Near downtown Montréal, the Little Burgundy neighbourhood reveals many contrasts. In the south, it touches the Lachine Canal, a beautiful 14-kilometre cycling and pedestrian pathway that sees millions of visitors every year. In the north, it is bordered by the busy and grey Ville-Marie Expressway. One of the most multicultural communities in the city, Little Burgundy is home to upscale restaurants and boutiques, but also to a vulnerable population that struggles with food insecurity.
When the COVID-19 pandemic was announced and the Government of Canada called upon researchers and businesses to develop solutions, Ramtin Rasoulinezhad answered.
A graduate student at Western University, Ramtin was working as a research engineer supported by Mitacs Accelerate . He was working on the Net Zero Energy Building project with AVL Manufacturing when CEO Vince Discristofaro selected him to work directly with the Hybrid Solution Division.
Water contamination adversely affects the lives of two billion people worldwide. According to the World Health Organization, half of the world’s population will struggle with water scarcity by 2025, with 785 million people currently lacking basic access to clean drinking water. However, the demand for consumer products requires mining, which can lead to water contaminants that affect aquatic wildlife, vegetation, and humans.
Professor Isabel Desgagné-Penix and her team at the Université du Québec à Trois-Rivières are the first to demonstrate that cannabinoids can be successfully grown in microalgae by a process called metabolic engineering.
The process of metabolic engineering extracts the genes responsible for cannabinoid production from cannabis plants and inserts them into algae, creating a type of cannabis surrogacy in algae.
Semah Aissaoui’s journey with Mitacs began in summer 2018 as an undergraduate in Tunisia when he first came to Canada as a Globalink research intern. He progressed on to receive the Mitacs Globalink Graduate Fellowship and attend graduate school at Polytechnique Montréal in Canada with the award. He now works with Fluent.ai on a Mitacs Accelerate award, researching how to remove background noise and reverberation from sound signals to enhance the accuracy of offline voice-activated devices.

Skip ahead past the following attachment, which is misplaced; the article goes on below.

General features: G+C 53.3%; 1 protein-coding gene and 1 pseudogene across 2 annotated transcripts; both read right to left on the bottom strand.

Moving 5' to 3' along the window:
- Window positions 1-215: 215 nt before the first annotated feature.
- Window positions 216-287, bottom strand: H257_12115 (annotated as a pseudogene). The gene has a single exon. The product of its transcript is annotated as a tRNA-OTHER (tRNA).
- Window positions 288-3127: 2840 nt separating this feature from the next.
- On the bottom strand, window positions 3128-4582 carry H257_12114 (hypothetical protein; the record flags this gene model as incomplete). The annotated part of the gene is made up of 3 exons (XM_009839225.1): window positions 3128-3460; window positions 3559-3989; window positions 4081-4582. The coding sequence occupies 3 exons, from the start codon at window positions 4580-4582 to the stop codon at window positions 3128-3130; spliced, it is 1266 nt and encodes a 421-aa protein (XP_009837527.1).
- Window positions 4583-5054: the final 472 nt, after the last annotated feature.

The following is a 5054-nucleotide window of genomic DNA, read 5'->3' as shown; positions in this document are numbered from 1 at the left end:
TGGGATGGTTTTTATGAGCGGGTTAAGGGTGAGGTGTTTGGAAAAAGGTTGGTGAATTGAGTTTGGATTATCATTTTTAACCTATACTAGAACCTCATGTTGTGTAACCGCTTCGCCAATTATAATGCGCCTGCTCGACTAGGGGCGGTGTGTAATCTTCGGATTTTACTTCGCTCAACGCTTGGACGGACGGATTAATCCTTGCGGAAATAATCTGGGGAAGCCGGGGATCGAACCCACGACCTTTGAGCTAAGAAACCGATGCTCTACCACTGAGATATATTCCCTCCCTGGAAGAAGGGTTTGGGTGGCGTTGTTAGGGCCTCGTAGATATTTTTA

When Annalena Felber made the journey from Germany to the University of Saskatchewan in the summer of 2017 to work with Assistant Professor Marguerite Koole, the pair had an entirely different summer research project planned.
Mental health changes over time, even more so than physical health. It is deeply influenced by our relationships with our friends, family, colleagues, and our general environment — making each person’s concerns unique. According to the B.C. Ministry of Mental Health and Addictions, suicide has become the ninth leading cause of death in Canada, with British Columbia holding the highest rate of hospitalization due to mental illness and substance use. Research suggests that the social stigma that surrounds mental health prevents 40 percent of people from seeking proper care.
Autism spectrum disorder refers to a broad range of conditions characterized by challenges with social skills, repetitive behaviours, speech, and nonverbal communication. This once misunderstood disorder affects a broad range of communications skills and behaviours.
According to Public Health Agency Canada, one in 66 Canadian children are diagnosed with autism.
Timing is everything. In cleantech innovation, it’s the difference between leading and falling behind. For Professor Martin Ordonez’s team at the UBC Department of Electrical & Computer Engineering who work in power electronics and conversion, one of the ways of being ahead is developing clean energy through research in renewable electric vehicles (EV) and power storage.